Midnight sun in Swedish forest
One of the humans of Seven Trees is a quarter Swedish, by way of a grandmother named Hilma Siri Perrson. The other human of Seven Trees has Swedish ancestors a bit further up the family tree. And now that the summer solstice approaches, we’re preparing to celebrate the longest day of the year in grand ancestral fashion.
Many of the northern European agricultural groups don’t have a pause for the mid-point of summer. They tend to acknowledge early spring planting (Beltane) and first fruits of harvest (Lammas), but mid-summer bonfires and celebrations come down to us from a pre-farming way of life, when fertility was more about the rising energy of lengthening days than what seeds were in the ground. Scandinavian peoples were the last in northern Europe to fall to Christianity, and the midsommar Maypole festival robustly represents the pre-conquest vitality. The Pacific Northwest has similar climate and topography to Scandinavia, and when we are deep in the midst of June Gloom, the similarities are impossible to ignore. This description of mid-summer rings true to any web-footed, moss-backed PNWer –
Summer in Sweden is short. It starts showing its face in May and explodes into life in June. The summer has to hurry to get things done before the nights turn cold in September and everything stops growing. At Midsummer, the Swedish summer is a lush green and bursting with chlorophyll, and the nights are scarcely dark at all. In the north, the sun never sets.
Also near & dear to the people of Seven Trees are locavore-friendly traditions of eating the year’s first potatoes, pickled herring, chives, sour cream, beer, snaps (homemade vodka) and the first strawberries of the season (we’ve had 2 so far!). Drinking songs are also important at this feast, and many drink heavily. IKEA Germany made a 3 minute commercial celebrating (mocking) the full-on celebration, complete with the traditional dance/song, Sma Grodorna. (Apologies if the video comes up blacked out. It keeps getting taken down on You Tube, and now only this fuzzy full-length version remains)
The great and powerful Wiki says further:
Because Midsummer was thought to be one of the times of the year when magic was strongest, it was considered a good night to perform rituals to look into the future. Traditionally, young people pick bouquets of seven or nine different flowers and put them under their pillow in the hope of dreaming about their future spouse. In the past it was believed that herbs picked at Midsummer were highly potent, and water from springs could bring good health. Greenery placed over houses and barns were supposed to bring good fortune and health to people and livestock; this old tradition of decorating with greens continues, even though most don’t take it seriously. To decorate with greens was called att maja (to may) and may be the origin of the word majstång, maja coming originally from the month May. Other researchers say the term came from German merchants who raised the maypole in June because the Swedish climate made it impossible to find the necessary greens and flowers in May, and continued to call it a maypole. Today, however, it is most commonly called a “midsommarstång” (literally midsummer’s pole). In earlier times, small spires wrapped in greens were erected; this probably predates the maypole tradition, which is believed by many to have come from the continent in the Middle Ages. Others argue that some form of Midsummer pole occurred in Sweden during the pre-Christian times, and was a phallic fertility symbol, meant to impregnate the earth, but as there were no records from those times it cannot be proven, and this idea might just be a modern interpretation of the pole’s form. The earliest historical mention of the maypole in Sweden is from the Middle Ages. Midsummer was, however, linked to an ancient fertility festival which was adapted into St. John’s Day by the church, even though it retained many pagan traditions, as the Swedes were slow to give up the old heathen customs. The connection to fertility is naturally linked to the time of year. Many young people became passionate at Midsummer, and this was accepted, probably because it resulted in more childbirths in March which was a good time for children to be born.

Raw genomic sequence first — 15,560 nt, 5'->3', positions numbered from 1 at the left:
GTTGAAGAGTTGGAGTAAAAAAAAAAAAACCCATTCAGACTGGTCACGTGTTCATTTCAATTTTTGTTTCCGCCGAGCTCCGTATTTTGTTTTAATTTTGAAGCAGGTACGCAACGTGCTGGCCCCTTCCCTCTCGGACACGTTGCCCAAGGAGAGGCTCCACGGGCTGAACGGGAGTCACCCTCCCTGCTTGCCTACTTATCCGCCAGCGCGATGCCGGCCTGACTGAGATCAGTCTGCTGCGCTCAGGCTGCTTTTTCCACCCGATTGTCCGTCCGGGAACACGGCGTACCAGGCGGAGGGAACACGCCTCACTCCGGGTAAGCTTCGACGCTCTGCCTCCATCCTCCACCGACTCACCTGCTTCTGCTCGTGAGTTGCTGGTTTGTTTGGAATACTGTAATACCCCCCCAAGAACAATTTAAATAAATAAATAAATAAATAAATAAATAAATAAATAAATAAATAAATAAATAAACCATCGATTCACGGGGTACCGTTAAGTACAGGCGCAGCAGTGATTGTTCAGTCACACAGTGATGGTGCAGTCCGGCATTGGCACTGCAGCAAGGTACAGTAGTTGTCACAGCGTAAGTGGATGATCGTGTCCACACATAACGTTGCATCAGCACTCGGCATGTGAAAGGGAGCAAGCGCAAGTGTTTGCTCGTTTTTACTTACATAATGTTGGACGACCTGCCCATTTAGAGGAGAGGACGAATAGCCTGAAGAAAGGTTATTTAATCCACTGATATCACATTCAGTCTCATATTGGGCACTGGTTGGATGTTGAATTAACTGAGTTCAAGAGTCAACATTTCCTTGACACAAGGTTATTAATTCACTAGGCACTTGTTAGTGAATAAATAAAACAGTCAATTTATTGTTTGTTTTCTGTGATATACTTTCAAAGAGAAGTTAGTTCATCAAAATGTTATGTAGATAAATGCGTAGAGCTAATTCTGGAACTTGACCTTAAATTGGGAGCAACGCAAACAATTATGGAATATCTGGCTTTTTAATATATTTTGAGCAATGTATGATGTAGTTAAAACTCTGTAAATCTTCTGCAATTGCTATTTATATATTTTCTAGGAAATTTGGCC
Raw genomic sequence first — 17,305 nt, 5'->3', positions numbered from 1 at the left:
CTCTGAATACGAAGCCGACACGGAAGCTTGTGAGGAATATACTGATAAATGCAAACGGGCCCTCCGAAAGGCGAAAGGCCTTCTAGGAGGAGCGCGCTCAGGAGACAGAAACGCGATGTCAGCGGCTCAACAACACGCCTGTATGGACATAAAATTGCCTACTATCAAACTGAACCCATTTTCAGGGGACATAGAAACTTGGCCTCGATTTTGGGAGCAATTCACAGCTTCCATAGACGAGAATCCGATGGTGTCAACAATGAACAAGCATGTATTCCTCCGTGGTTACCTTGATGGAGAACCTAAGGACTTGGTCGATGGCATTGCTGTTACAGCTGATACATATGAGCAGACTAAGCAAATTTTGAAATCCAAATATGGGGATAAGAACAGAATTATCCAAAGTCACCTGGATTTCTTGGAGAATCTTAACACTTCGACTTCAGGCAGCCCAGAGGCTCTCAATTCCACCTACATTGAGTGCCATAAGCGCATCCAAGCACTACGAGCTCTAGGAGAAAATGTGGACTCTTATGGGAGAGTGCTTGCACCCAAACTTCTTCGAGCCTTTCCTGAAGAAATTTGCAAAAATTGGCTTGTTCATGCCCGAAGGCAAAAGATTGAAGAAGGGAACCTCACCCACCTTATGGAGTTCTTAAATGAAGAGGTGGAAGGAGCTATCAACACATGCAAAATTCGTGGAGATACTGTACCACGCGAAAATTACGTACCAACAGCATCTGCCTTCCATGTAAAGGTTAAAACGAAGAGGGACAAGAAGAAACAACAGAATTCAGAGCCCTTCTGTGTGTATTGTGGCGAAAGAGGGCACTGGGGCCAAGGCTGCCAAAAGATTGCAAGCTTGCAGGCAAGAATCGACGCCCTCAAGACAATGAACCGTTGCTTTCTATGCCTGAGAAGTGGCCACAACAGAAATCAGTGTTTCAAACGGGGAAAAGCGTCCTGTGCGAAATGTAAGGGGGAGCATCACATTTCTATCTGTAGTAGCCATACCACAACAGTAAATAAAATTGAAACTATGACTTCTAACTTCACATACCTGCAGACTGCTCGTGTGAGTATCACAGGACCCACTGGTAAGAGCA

Whichever way your ancestors celebrated this turning point of the year, it’s a good time to stop and mark the longest day, shortest night, and hopefully most fruitful kick-off to summer fertility.